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Old 03-29-2005, 09:59 PM
John_H
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Default Re: Dividing a 24 bit std_logic_vector by a decimal number

I'm a Verilog guy and your question is for VHDL - it would be great if a
VHDL guy gould give the proper code snippets. The question is addressed in
general:

"genlock" <[email protected]> wrote in message
news:[email protected] ups.com...
> Yes the decimal number is a constant value.


For the example of division by 1.36, multiplying by (2^24/1.36) and taking
the 24 MSbits of the result, you get an "effective" division. If you
generate the "reciprical integer multiplier" from real literals and do a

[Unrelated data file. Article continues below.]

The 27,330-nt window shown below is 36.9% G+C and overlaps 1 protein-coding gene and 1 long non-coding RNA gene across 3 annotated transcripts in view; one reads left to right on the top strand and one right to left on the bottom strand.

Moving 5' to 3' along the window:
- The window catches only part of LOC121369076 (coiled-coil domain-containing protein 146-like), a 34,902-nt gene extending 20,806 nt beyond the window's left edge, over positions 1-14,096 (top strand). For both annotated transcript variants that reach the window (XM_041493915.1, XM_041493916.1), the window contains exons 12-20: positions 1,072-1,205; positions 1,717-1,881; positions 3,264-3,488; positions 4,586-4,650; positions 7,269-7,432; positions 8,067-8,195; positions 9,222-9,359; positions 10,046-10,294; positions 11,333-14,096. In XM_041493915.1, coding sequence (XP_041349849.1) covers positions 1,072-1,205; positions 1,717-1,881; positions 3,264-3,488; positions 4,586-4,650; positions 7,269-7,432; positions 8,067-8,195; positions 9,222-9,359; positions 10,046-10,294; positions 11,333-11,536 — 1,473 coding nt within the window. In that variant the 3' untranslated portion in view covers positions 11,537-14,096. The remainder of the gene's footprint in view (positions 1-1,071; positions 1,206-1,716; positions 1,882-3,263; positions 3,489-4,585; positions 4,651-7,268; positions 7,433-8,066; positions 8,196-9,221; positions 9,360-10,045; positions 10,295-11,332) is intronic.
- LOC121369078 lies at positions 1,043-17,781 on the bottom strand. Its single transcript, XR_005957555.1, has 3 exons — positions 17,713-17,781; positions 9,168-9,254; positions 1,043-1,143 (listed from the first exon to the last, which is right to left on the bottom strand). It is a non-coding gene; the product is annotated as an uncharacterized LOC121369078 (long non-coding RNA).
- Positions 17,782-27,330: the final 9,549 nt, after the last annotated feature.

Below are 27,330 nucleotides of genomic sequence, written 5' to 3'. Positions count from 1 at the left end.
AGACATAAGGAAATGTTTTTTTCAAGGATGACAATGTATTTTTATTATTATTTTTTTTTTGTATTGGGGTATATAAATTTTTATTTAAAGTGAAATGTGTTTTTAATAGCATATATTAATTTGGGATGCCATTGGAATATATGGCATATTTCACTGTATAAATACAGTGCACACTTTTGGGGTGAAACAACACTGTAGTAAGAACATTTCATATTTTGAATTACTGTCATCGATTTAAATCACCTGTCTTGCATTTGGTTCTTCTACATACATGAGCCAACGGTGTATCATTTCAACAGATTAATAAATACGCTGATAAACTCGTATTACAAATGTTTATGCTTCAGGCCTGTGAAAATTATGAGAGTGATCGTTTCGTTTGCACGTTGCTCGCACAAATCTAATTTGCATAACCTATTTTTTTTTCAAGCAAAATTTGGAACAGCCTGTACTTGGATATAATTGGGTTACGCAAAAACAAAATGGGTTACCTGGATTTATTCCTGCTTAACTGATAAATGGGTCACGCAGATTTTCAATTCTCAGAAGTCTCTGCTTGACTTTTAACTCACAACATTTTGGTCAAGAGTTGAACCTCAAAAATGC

type conversion to std_logic_vector, the multiply would follow as a simple
multiply. Then just shift or select the upper bits and you have your
result.

> What do you mean by embedded multipliers?


The modern FPGAs tend to have multipliers as part of the logic fabric.
You're using ISE so my expectation is you're using a
Virtex(-E)Virtex-II(Pro), Virtex-4, Spartan-II(E), or Spartan-3/3L/3E.
These should all have multipliers if memory serves me right. Check the data
sheets.

> Is there a VHDL code available for that or how do we go about coding
> one.


I'd like to see someone on this newsgroup provide you a snippet to do
(roughly) what I suggest. If you wanted Verilog, it'd be something like
result[23:0] <= In[23:0] * ((1<<24)/1.36 + 0.5) >> 24;

but I haven't used real variables in my code much if at all. I think this
would synthesize.

> I dont need a clock for this one.
>
> Thankyou



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